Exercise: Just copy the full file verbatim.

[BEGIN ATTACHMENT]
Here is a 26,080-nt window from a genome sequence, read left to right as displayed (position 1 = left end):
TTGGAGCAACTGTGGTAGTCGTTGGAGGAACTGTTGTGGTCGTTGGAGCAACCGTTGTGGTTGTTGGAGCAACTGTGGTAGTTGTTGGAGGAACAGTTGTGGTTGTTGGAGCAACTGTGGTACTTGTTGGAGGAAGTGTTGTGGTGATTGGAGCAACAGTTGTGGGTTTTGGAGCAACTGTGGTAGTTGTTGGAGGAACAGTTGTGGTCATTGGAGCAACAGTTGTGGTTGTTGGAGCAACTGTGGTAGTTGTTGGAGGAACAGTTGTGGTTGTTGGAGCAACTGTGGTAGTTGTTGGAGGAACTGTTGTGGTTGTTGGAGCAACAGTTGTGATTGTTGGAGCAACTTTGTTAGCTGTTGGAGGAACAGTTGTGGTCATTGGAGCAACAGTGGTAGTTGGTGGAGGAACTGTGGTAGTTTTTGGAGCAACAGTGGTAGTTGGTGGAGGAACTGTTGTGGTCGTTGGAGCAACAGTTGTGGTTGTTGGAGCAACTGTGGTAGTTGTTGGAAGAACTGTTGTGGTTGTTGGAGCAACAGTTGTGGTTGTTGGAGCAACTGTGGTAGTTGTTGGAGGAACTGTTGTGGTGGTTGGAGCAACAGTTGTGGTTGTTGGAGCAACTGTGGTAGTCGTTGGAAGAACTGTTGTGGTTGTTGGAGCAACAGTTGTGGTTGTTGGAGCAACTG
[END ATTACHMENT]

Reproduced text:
Here is a 26,080-nt window from a genome sequence, read left to right as displayed (position 1 = left end):
TTGGAGCAACTGTGGTAGTCGTTGGAGGAACTGTTGTGGTCGTTGGAGCAACCGTTGTGGTTGTTGGAGCAACTGTGGTAGTTGTTGGAGGAACAGTTGTGGTTGTTGGAGCAACTGTGGTACTTGTTGGAGGAAGTGTTGTGGTGATTGGAGCAACAGTTGTGGGTTTTGGAGCAACTGTGGTAGTTGTTGGAGGAACAGTTGTGGTCATTGGAGCAACAGTTGTGGTTGTTGGAGCAACTGTGGTAGTTGTTGGAGGAACAGTTGTGGTTGTTGGAGCAACTGTGGTAGTTGTTGGAGGAACTGTTGTGGTTGTTGGAGCAACAGTTGTGATTGTTGGAGCAACTTTGTTAGCTGTTGGAGGAACAGTTGTGGTCATTGGAGCAACAGTGGTAGTTGGTGGAGGAACTGTGGTAGTTTTTGGAGCAACAGTGGTAGTTGGTGGAGGAACTGTTGTGGTCGTTGGAGCAACAGTTGTGGTTGTTGGAGCAACTGTGGTAGTTGTTGGAAGAACTGTTGTGGTTGTTGGAGCAACAGTTGTGGTTGTTGGAGCAACTGTGGTAGTTGTTGGAGGAACTGTTGTGGTGGTTGGAGCAACAGTTGTGGTTGTTGGAGCAACTGTGGTAGTCGTTGGAAGAACTGTTGTGGTTGTTGGAGCAACAGTTGTGGTTGTTGGAGCAACTG